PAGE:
Another way leaders influence culture is through the use of operating mechanisms. As described in the book “Know-How: The 8 Skills That Separate People Who Perform from Those Who Don’t” by Ram Charan, an operating mechanism is anything a leader embeds into the culture that is designed to produce a result and hold an organization accountable. Operating mechanisms can be extremely simple or overly complex, but what they have in common is the influence on norms of behavior and group values, critical elements of the culture. Operating mechanisms function whether the leader is present or not. Here are some examples.
An organization’s structure is a fundamental operating mechanism that creates process flow and communication throughout the system. It is not changed often but becomes outdated quickly. It has a strong influence on culture, especially on how functions are aligned.
Large companies have incorporated this operating mechanism into their cultures, most smaller organizations have not. This is an operating mechanism that was desperately needed in my last organization and when it was implemented, the culture reacted negatively for several reasons. This operating mechanism significantly increases accountability and new skills are often needed to effectively manage projects. Within several years, project plans were firmly embedded in the culture of the organization which helped it become a best practice in federal financial management.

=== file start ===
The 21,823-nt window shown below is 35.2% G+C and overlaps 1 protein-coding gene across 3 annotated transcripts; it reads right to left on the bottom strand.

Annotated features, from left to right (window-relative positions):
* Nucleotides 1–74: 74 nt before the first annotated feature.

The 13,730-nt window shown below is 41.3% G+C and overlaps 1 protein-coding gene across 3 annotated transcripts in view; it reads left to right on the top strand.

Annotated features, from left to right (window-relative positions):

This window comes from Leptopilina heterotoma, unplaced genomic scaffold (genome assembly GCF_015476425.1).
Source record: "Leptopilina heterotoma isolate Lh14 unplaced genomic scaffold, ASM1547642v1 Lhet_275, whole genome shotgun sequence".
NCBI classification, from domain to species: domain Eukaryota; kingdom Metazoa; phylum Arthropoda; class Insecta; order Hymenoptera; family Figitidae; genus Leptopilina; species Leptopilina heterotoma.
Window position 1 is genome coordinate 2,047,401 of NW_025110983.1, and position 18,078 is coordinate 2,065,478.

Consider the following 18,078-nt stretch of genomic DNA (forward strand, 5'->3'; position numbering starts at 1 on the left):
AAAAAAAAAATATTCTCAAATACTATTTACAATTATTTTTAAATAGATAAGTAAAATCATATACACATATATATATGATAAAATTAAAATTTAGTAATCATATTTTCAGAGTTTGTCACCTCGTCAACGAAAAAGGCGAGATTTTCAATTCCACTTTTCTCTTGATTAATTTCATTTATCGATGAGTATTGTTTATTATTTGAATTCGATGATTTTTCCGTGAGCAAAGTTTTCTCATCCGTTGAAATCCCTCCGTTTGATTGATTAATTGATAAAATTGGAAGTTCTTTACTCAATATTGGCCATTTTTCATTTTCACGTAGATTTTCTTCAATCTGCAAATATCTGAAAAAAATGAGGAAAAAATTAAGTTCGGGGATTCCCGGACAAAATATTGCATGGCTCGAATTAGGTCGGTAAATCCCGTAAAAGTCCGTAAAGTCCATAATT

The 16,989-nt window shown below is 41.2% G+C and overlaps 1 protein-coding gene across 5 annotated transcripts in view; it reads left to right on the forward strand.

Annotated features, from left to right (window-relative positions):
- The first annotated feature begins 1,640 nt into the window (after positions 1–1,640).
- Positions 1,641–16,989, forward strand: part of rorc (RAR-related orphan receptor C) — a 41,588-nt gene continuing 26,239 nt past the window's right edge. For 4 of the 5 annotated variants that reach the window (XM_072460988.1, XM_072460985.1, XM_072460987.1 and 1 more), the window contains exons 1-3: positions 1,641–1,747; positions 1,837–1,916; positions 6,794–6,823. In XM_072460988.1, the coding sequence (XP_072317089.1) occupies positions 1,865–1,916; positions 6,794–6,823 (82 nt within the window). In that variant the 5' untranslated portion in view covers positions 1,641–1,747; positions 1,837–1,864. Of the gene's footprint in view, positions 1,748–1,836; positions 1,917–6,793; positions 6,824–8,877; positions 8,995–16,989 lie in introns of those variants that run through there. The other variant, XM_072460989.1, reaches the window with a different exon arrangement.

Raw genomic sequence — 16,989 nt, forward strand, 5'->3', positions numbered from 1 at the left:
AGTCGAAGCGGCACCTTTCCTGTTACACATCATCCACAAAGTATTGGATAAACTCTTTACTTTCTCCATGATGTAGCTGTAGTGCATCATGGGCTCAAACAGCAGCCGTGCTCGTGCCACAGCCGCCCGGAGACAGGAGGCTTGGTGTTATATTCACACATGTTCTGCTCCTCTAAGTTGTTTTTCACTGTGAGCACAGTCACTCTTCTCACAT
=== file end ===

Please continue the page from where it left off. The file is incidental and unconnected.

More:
This is a simple operating mechanism that is often overlooked. Every leader approaches meetings differently. Many do not use agendas. Without agendas meetings can become huge time wasters. If your organization spends more than 25% of its time in meetings, chances are some of them do not have agendas.
To Do Lists
This is a simple operating mechanism which many organizations do not require. It is easy to implement and review with your staff when you meet with them. Make sure that the items on the to do list are ranked in order of importance. It sends an unmistakable message to the culture about priorities.
All of these operating mechanisms deliver results, improve accountability, change the norms of behavior and influence core values. Once embedded, they function automatically as an important part of the culture. Remember, whenever possible reward the use of new operating mechanisms to ensure these new practices take root.
Next week we will discuss my least favorite way of changing culture – changing your staff.